Anyone who’s ever set foot in a pharmacy or grocery store’s dental care aisle will immediately notice shelves full of mouthwashes, each bottle promising to prevent cavities, freshen breath, whiten teeth, or some combination of all three. The claims these products make about their efficacy, however, should be carefully scrutinized by both medical professionals and consumers alike.
To help our patients make good dental health care decisions, Infinite Dental Wellness looked at a number of popular mouthwashes to see if their benefits were as good as advertised. Here’s what we found:
Does Mouthwash Fight Cavities?
Originally developed in the 1800’s as oral antiseptic, Listerine (now one of the most popular brand names) employed the use of active ingredients like alcohol to kill infection-causing bacteria. This product was used primarily after oral surgeries, though, and Listerine’s commercial value – likely as a breath freshener – wasn’t discovered until some years later.
Many of today’s mouthwashes also contain active ingredients like Sodium Fluoride, Chlorhexidine Gluconate, Triclosan, Thymol, and Cetylpyridinium Chloride (CPC), but their ability to fight cavities remains rather low, especially without combining the practice with more effective measures like brushing and flossing. Mouthwash can be great for cleaning away food particles stuck in the cracks and crevices of teeth, but water can also do this job almost as effectively.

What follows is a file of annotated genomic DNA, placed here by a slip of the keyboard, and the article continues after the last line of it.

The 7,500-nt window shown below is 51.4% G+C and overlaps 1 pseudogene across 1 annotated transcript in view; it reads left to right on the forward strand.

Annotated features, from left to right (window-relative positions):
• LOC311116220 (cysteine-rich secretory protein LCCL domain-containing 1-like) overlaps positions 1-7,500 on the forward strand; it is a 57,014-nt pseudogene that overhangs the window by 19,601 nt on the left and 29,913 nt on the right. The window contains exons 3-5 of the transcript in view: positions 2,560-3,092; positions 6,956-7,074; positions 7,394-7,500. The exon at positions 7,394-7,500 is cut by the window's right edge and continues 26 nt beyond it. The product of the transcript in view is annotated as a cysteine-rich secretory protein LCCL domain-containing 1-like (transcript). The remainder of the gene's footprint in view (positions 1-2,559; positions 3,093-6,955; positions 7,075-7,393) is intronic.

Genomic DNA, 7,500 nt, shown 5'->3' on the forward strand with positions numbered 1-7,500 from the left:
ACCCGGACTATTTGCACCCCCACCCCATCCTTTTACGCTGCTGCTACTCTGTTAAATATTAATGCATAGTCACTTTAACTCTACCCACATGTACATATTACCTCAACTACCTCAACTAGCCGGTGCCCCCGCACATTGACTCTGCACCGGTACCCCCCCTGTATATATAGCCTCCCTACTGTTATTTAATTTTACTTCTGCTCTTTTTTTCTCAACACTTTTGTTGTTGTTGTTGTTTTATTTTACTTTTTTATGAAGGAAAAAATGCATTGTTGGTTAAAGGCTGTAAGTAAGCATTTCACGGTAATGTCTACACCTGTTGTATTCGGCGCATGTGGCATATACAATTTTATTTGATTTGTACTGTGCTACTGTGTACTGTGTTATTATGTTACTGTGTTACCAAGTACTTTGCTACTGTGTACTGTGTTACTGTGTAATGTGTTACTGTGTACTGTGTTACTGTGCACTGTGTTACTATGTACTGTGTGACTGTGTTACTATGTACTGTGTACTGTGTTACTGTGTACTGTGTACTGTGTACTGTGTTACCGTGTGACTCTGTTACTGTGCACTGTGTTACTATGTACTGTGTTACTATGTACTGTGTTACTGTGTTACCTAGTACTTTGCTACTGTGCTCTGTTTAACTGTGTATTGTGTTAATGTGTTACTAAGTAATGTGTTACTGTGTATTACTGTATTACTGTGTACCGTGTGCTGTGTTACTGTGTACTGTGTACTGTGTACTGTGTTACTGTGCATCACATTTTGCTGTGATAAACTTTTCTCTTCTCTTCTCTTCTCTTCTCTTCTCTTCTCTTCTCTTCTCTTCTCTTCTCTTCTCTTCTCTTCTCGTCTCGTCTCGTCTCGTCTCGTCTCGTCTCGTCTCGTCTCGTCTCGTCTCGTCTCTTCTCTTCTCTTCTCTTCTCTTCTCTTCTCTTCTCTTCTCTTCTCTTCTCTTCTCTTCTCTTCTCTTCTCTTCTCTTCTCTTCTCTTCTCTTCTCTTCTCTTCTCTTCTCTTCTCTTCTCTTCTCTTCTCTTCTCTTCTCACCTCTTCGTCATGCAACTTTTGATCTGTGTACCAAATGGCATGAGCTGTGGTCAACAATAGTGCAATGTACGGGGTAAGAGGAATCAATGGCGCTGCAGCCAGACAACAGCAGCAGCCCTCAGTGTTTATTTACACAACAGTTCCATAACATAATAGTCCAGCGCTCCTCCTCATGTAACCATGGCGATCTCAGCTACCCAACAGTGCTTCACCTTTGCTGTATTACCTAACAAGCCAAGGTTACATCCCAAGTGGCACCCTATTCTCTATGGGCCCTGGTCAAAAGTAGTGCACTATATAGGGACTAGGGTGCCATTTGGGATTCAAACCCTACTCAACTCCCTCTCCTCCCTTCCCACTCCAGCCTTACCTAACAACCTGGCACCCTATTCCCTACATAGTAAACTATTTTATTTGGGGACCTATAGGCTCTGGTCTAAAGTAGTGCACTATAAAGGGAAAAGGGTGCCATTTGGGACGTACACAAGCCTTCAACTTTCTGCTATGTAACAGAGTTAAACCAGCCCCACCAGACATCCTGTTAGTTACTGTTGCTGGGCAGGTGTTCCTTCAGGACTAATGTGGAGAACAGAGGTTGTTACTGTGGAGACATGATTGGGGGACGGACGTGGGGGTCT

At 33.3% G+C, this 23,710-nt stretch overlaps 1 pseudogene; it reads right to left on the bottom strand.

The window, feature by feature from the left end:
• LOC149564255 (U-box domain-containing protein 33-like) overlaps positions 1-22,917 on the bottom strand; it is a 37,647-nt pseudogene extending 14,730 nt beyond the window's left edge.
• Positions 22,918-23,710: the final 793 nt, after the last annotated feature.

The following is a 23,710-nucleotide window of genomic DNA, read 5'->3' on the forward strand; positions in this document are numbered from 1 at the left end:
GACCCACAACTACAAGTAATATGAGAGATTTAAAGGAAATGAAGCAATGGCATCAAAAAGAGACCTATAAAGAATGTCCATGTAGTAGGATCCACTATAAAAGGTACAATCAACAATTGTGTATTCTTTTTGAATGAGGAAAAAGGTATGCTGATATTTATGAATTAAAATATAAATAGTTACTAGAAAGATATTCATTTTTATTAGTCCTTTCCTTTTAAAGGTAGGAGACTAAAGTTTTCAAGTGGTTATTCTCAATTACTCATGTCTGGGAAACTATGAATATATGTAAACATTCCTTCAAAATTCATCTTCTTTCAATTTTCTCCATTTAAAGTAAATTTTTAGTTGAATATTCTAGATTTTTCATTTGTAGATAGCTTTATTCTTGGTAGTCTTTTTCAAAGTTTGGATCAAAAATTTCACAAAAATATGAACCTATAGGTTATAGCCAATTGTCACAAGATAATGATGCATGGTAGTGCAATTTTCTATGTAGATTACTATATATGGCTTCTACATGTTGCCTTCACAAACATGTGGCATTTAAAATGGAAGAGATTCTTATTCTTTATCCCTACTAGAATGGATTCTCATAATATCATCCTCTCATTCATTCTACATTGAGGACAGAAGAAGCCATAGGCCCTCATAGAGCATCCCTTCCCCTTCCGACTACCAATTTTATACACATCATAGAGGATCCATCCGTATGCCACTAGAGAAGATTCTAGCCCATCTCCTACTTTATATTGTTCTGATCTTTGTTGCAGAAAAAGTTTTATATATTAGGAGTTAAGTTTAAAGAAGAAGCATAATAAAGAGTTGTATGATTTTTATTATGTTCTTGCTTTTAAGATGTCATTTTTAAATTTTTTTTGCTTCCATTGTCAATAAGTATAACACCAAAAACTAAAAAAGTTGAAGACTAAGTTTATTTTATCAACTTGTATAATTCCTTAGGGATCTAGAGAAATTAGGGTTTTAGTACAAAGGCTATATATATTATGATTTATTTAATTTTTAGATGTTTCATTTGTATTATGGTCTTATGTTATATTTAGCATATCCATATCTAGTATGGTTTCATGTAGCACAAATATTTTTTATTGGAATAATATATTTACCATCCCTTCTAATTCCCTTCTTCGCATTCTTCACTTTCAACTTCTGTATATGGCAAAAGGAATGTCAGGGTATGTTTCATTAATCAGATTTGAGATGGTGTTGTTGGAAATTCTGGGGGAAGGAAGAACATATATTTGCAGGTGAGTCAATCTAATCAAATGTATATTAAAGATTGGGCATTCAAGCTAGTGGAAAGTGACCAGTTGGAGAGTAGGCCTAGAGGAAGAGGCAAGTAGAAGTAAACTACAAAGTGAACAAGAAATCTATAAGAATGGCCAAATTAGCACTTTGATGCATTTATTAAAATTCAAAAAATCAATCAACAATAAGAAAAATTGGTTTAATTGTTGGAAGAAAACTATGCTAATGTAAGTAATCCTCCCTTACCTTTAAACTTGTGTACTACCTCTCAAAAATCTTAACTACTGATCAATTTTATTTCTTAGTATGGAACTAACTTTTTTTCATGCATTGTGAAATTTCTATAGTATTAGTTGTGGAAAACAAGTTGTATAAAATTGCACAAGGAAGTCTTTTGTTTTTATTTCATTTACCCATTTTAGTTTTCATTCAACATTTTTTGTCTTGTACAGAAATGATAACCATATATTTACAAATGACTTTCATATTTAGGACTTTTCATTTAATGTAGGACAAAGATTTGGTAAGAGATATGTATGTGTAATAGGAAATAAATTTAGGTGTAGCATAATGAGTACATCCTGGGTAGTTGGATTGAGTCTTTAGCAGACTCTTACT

Does Mouthwash Whiten Teeth?
As a tooth-whitening, mouthwash is also largely ineffective. Though many mouthwashes claim to have whitening agents, these ingredients simply aren’t exposed to teeth for long enough to have any noticeable effect on the shade of one’s chompers.
For more effective teeth whitening, opt for whitening strips, which stay on teeth longer and therefore have more time to work, or schedule a professional teeth whitening session with your local dentist.
Does Mouthwash Freshen Breath?
Because the active ingredients in mouthwash kill bad breath bacteria, the ability to freshen one’s breath may be the product’s biggest boon. Bad breath can be a sign of a more serious condition, though, and masking it with minty mouthwash won’t likely fix serious cases of gingivitis or tooth decay. If you struggle with bad breath, it’s best to schedule a doctor’s appointment right away.
Mouthwash is a great way to freshen one’s breath, but claims about fighting gingivitis and tooth decay or whitening teeth should be taken with a grain of salt. For healthy teeth, there is no substitute for regular brushing and flossing.